Because sexual assault is an act of aggression, power and anger, soneone who is sexually violent tends to
behave in ways that are intended to control others. Often they do things to "test" someone, to see how much they can get away
with. Not everyone exhibits these behaviors is a rapist, but, if you know someone who acts in these ways, you may want to use
caution or aviod that person.
Signs to Remember
- Not listening to what the person says; not stopping when asked to stop.
- Talking about or looking at the person's body in a way that makes her or him uncomfortable.
- Calling someone names.
- Blocking someone's path or following her or him.
- Touching someone in intimate places without permission.
- Trying to get someone drunk or giving drugs.
- Not respecting a date's feelings and limits.
- Not stopping sexual foreplay when told or asked to stop.
- Seeming to enjoy someone's discomfort.
- Acting as though a relationship is more intimate than it really is.
- Being disrespectful of women; treating women as sexual objects.
- Making comments or jokes about women that are degrading.
- Focusing only on women's bodies; not treating women as people.
Sexual assault is never the victim's fault, and not every assault can be prevented. There are, however a few
things you can do to reduce your risk of being sexually assaulted.
When going out:
- trust your instincts.
- meet at a public place; double-date with friends you know well and trust.
- bring enough money for a phone call or to take a cab.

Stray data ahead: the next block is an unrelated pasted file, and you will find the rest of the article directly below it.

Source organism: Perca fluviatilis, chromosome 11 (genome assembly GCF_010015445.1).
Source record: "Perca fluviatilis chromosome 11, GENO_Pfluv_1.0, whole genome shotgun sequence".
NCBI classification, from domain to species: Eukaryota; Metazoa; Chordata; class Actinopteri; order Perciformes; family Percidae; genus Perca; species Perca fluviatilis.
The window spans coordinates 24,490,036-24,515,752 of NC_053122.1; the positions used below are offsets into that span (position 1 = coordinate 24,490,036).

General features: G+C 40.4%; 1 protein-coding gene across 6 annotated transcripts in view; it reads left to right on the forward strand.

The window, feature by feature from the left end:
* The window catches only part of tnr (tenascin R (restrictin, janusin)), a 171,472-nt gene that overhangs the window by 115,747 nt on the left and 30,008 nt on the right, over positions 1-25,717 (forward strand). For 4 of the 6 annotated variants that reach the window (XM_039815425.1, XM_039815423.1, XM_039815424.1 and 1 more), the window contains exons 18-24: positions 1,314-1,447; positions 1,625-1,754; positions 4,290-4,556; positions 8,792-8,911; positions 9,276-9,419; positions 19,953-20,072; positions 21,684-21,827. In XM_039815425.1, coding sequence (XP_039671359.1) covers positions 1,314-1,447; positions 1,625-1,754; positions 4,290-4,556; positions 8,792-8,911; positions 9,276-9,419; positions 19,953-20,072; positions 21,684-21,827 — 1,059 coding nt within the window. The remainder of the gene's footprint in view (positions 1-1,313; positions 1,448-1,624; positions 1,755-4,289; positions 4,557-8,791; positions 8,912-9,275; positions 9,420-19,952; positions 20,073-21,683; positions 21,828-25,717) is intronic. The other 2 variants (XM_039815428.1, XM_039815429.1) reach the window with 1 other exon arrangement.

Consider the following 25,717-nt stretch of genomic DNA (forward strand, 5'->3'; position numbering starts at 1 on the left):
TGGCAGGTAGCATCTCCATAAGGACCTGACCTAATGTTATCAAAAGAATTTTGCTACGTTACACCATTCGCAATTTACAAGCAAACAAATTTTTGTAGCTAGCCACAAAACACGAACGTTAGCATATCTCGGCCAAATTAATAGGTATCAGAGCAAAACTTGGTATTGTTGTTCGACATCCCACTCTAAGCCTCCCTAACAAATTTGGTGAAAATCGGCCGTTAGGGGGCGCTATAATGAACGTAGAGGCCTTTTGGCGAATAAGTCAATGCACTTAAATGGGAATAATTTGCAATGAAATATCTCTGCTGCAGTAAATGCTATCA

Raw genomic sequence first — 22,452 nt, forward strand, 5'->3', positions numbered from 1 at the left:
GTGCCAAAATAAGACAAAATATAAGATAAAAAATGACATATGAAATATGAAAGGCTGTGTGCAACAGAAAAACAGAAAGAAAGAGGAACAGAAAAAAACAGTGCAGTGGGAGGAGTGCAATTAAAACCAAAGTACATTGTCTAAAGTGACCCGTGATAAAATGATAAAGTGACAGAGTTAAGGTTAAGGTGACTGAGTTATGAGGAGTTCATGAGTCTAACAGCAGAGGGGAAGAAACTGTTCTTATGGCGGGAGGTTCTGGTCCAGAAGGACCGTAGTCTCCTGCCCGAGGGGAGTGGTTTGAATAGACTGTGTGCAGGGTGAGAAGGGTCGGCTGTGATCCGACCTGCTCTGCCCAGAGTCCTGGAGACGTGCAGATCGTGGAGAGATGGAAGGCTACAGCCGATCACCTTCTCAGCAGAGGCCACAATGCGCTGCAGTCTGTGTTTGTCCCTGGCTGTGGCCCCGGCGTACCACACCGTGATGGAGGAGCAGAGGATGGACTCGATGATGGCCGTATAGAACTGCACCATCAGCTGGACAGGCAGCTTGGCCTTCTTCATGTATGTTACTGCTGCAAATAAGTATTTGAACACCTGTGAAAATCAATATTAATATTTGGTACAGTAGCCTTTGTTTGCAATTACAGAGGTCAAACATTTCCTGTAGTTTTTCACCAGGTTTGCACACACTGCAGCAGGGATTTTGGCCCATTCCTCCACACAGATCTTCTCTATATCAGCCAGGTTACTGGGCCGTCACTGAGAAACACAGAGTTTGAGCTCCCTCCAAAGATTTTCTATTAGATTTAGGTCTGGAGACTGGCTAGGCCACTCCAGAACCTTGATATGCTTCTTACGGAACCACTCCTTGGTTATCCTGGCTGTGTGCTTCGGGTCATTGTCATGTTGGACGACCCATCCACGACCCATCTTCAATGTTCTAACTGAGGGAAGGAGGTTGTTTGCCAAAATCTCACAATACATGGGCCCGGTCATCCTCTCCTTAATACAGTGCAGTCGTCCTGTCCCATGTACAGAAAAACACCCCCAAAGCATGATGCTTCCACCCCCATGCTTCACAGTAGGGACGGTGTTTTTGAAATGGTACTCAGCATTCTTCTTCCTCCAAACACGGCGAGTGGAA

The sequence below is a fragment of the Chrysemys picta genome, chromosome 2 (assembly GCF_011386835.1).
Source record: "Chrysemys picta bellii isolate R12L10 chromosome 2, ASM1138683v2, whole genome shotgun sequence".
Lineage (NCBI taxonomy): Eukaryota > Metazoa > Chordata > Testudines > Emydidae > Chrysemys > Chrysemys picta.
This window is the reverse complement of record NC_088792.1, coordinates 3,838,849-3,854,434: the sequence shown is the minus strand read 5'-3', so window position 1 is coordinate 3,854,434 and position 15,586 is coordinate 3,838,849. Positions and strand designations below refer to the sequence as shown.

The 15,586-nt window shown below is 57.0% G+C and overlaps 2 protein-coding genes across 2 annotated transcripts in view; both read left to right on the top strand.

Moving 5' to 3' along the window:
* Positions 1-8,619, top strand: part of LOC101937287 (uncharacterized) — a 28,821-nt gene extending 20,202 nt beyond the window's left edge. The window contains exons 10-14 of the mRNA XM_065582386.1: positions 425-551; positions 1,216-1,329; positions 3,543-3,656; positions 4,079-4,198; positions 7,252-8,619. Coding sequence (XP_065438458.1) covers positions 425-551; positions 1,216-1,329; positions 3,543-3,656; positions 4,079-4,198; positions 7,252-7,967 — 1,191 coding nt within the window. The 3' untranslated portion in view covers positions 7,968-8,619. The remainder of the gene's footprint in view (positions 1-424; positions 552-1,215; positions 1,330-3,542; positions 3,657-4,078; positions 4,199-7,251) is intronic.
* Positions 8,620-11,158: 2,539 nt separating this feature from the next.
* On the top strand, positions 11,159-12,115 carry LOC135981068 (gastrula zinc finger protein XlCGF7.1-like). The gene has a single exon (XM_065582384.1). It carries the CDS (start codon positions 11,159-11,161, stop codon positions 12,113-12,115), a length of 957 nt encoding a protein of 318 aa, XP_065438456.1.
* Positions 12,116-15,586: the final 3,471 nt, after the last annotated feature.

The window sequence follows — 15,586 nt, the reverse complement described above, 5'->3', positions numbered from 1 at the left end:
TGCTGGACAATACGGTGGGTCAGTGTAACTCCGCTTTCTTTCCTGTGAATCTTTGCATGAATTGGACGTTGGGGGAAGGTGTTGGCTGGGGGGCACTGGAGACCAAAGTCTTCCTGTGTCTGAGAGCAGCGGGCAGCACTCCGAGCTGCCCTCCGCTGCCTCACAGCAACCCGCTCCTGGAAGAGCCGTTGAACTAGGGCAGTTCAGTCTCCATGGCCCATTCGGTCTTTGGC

- leave if you feel uncomfortable.
- learn to recognize intrusive behaviors; be assertive or leave when faced with them.
- be aware of the effects of alcohol or other drugs.
- don't accept beverages from anyone you don't know well and trust; keep your eye on your drink; don't accept open containers
or drinks served from a punch bowl.
- check underneath and inside your car before entering.
- keep your gas tank filled.
- keep car doors locked at all times.
- if followed, go to a police station or public place.
- stand while waiting for the bus, especially at night; stay alert.
- don't feel you have to talk to strangers while waiting for public transportation.
- be alert; notice who gets off at your stop.
- keep emergency money for phone calls or carry a cell phone.
Safety at home:
- keep your doors and windows locked.
- don't open the door to strangers.
- don't list your address in the phone book.
- don't list your first name on your apartment door or mailbox-- or list several names.
- ask for the ID of any service person or "official" who requests entry to your home, or look up the telephone number yourself
to call the agency they claim to come from for verification.
- list at least one male name on your answering machine.
In addition to these suggestions, it can also be helpful to learn self-defense techniques, such as karate or
judo. Some feel that having a weapon will make them safer. However, this may not be the best option for everyone, since a weapon
can be taken away and used against you. If you do choose to carry a weapon, make sure you are properly trained in its use.